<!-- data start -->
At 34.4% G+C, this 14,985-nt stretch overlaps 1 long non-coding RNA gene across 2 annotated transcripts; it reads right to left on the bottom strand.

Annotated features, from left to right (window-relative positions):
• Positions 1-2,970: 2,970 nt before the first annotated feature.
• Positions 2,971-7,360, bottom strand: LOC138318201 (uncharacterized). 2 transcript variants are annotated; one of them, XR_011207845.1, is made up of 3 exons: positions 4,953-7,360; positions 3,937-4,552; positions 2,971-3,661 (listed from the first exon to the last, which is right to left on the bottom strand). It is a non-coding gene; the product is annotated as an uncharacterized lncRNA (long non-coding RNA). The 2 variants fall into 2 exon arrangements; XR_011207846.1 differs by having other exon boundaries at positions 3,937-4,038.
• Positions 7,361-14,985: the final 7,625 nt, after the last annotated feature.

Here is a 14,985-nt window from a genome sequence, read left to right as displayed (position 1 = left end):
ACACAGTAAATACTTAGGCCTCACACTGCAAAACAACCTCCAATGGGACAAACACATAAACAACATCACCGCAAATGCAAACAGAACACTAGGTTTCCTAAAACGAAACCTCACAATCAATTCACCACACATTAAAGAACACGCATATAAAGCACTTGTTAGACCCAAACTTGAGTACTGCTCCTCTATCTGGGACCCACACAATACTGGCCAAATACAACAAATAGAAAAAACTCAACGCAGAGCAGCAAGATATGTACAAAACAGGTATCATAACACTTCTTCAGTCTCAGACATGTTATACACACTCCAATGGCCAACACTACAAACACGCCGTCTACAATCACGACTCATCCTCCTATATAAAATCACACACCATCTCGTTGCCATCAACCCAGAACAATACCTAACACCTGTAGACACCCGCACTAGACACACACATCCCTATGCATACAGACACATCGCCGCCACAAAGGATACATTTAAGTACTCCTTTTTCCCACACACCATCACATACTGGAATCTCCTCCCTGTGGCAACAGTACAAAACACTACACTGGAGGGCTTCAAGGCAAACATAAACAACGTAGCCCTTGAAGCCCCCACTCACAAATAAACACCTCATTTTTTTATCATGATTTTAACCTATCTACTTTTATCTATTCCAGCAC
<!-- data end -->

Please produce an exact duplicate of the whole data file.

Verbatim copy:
At 34.4% G+C, this 14,985-nt stretch overlaps 1 long non-coding RNA gene across 2 annotated transcripts; it reads right to left on the bottom strand.

Annotated features, from left to right (window-relative positions):
• Positions 1-2,970: 2,970 nt before the first annotated feature.
• Positions 2,971-7,360, bottom strand: LOC138318201 (uncharacterized). 2 transcript variants are annotated; one of them, XR_011207845.1, is made up of 3 exons: positions 4,953-7,360; positions 3,937-4,552; positions 2,971-3,661 (listed from the first exon to the last, which is right to left on the bottom strand). It is a non-coding gene; the product is annotated as an uncharacterized lncRNA (long non-coding RNA). The 2 variants fall into 2 exon arrangements; XR_011207846.1 differs by having other exon boundaries at positions 3,937-4,038.
• Positions 7,361-14,985: the final 7,625 nt, after the last annotated feature.

Here is a 14,985-nt window from a genome sequence, read left to right as displayed (position 1 = left end):
ACACAGTAAATACTTAGGCCTCACACTGCAAAACAACCTCCAATGGGACAAACACATAAACAACATCACCGCAAATGCAAACAGAACACTAGGTTTCCTAAAACGAAACCTCACAATCAATTCACCACACATTAAAGAACACGCATATAAAGCACTTGTTAGACCCAAACTTGAGTACTGCTCCTCTATCTGGGACCCACACAATACTGGCCAAATACAACAAATAGAAAAAACTCAACGCAGAGCAGCAAGATATGTACAAAACAGGTATCATAACACTTCTTCAGTCTCAGACATGTTATACACACTCCAATGGCCAACACTACAAACACGCCGTCTACAATCACGACTCATCCTCCTATATAAAATCACACACCATCTCGTTGCCATCAACCCAGAACAATACCTAACACCTGTAGACACCCGCACTAGACACACACATCCCTATGCATACAGACACATCGCCGCCACAAAGGATACATTTAAGTACTCCTTTTTCCCACACACCATCACATACTGGAATCTCCTCCCTGTGGCAACAGTACAAAACACTACACTGGAGGGCTTCAAGGCAAACATAAACAACGTAGCCCTTGAAGCCCCCACTCACAAATAAACACCTCATTTTTTTATCATGATTTTAACCTATCTACTTTTATCTATTCCAGCAC